Scientists at City of Hope have made a groundbreaking discovery by developing universal donor stem cells that could potentially revolutionize therapy for children with lethal brain conditions like Canavan disease, as well as individuals suffering from degenerative diseases such as Alzheimer’s and multiple sclerosis. The findings of this research study were recently published in Advanced Science.
According to Yanhong Shi, Ph.D., chair of the Department of Neurodegenerative Diseases and the Herbert Horvitz Professor in Neuroscience at Beckman Research Institute of City of Hope, this innovative “off-the-shelf” approach has the potential to significantly improve the quality of life for cancer patients who experience cognitive impairment or impaired motor function as side effects of chemotherapy or radiation. Dr. Shi, who has dedicated 12 years to this research, believes that this technique can offer lifesaving treatments to patients in need three to six months earlier.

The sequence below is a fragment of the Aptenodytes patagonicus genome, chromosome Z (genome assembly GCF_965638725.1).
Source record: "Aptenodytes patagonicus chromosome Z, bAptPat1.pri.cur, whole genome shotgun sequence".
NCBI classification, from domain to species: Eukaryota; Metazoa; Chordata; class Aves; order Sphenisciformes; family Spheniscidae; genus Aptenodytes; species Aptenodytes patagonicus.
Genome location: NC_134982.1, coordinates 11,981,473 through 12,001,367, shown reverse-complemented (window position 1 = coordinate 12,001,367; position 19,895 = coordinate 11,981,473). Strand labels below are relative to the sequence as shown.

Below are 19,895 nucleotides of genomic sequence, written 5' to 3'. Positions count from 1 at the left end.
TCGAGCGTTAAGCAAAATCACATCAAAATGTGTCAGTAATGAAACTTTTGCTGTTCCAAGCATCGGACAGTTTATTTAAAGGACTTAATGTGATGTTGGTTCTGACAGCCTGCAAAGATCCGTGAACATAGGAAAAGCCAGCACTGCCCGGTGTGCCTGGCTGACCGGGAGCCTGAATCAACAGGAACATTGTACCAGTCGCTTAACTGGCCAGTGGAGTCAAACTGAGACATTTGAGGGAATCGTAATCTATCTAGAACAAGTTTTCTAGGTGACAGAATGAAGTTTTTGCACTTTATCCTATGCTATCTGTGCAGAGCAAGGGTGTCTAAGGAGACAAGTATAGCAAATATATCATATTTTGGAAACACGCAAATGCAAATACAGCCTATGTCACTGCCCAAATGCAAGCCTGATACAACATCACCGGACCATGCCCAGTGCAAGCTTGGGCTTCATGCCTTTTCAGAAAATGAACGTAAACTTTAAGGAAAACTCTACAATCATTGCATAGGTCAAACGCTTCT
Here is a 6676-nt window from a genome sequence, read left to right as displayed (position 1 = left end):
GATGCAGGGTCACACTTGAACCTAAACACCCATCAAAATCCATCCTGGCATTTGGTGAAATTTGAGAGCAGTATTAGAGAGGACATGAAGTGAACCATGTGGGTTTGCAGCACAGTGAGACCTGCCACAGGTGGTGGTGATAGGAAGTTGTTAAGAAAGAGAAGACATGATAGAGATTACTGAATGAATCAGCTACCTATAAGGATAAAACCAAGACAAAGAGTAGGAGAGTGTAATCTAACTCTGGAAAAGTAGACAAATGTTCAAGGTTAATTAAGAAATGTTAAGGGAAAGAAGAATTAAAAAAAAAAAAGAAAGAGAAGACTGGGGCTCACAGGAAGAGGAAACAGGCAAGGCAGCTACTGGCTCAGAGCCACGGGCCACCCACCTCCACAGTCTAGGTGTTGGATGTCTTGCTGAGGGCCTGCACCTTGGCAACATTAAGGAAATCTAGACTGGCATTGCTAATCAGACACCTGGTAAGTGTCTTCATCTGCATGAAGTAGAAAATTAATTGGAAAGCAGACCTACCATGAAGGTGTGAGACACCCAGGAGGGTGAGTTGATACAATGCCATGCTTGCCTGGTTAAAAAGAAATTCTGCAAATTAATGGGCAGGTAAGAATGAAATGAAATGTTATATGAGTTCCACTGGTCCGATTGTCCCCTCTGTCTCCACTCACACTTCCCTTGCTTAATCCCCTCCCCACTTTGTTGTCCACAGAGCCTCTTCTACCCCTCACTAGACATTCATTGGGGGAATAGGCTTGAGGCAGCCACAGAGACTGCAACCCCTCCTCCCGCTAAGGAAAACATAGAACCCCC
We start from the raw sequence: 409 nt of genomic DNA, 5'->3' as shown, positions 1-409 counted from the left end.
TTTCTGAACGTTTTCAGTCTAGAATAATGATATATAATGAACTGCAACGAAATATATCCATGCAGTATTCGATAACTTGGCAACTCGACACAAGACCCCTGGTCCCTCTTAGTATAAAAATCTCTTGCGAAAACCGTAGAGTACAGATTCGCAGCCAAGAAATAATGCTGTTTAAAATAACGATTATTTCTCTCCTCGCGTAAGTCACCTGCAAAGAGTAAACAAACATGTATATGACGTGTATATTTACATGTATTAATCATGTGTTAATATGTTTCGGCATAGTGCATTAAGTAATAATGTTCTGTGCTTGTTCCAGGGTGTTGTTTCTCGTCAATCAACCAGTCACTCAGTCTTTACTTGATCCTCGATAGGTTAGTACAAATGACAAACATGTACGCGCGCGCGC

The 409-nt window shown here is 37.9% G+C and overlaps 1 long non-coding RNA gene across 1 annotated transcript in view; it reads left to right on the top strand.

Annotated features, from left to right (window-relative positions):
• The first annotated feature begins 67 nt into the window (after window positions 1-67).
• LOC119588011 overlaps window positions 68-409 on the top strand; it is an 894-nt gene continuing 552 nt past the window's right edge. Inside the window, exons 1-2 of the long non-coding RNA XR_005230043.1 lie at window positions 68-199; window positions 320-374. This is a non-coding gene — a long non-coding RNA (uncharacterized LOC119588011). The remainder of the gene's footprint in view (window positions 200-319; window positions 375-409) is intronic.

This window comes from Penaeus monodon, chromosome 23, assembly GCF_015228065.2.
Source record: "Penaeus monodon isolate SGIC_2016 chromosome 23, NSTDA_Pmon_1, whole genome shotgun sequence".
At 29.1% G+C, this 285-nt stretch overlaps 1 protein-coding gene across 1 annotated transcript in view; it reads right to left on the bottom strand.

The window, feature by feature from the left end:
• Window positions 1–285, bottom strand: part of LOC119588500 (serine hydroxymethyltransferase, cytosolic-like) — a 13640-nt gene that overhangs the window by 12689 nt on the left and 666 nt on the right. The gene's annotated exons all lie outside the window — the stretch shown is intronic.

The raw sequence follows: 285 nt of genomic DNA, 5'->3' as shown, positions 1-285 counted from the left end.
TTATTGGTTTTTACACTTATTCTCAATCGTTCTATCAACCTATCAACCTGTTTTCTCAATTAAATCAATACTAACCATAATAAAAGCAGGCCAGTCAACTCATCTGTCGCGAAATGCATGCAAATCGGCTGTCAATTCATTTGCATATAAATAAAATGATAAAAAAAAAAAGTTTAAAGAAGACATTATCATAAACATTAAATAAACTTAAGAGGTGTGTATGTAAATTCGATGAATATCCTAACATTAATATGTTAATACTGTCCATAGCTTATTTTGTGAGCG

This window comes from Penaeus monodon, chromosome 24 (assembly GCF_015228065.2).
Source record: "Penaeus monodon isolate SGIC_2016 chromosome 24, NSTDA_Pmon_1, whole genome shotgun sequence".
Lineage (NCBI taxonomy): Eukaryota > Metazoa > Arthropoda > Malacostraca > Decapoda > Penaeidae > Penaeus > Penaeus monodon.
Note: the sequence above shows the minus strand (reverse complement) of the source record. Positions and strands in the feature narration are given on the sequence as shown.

This groundbreaking achievement marks the first time that stem cells have been engineered to function as universal donors for cell therapy, specifically targeting diseases of the central nervous system. The researchers at City of Hope successfully transformed healthy human skin cells, containing the functional aspartoacylase (ASPA) gene, into induced pluripotent stem cells (iPSCs). These iPSCs were then differentiated into oligodendroglial progenitor cells, which are the precursor cells responsible for producing myelin—a protective sheath that surrounds nerve fibers and facilitates the rapid transmission of information along neuronal axons.
In animal models of Canavan disease, the treated mice exhibited significantly increased ASPA activity compared to the control mice. Additionally, they showed a reduction in the toxic accumulation of the metabolite N-acetyl-L-aspartate (NAA) in the brain. Excessive levels of NAA have been linked to impaired motor function, mental deficiencies, and premature death. As a result of the treatment, the mice demonstrated improved myelination and substantially enhanced motor function. Importantly, the universal donor cells successfully evaded immune rejection from the recipient mice.
While the previous technique developed by Dr. Shi’s team involved creating a personalized cell therapy using the patient’s own cells to prevent immune rejection, this new approach utilizes techniques that enable hypoimmunogenic cells engineered from healthy donors to be transplanted into a disease model without triggering an immune response that would harm the therapeutic cells.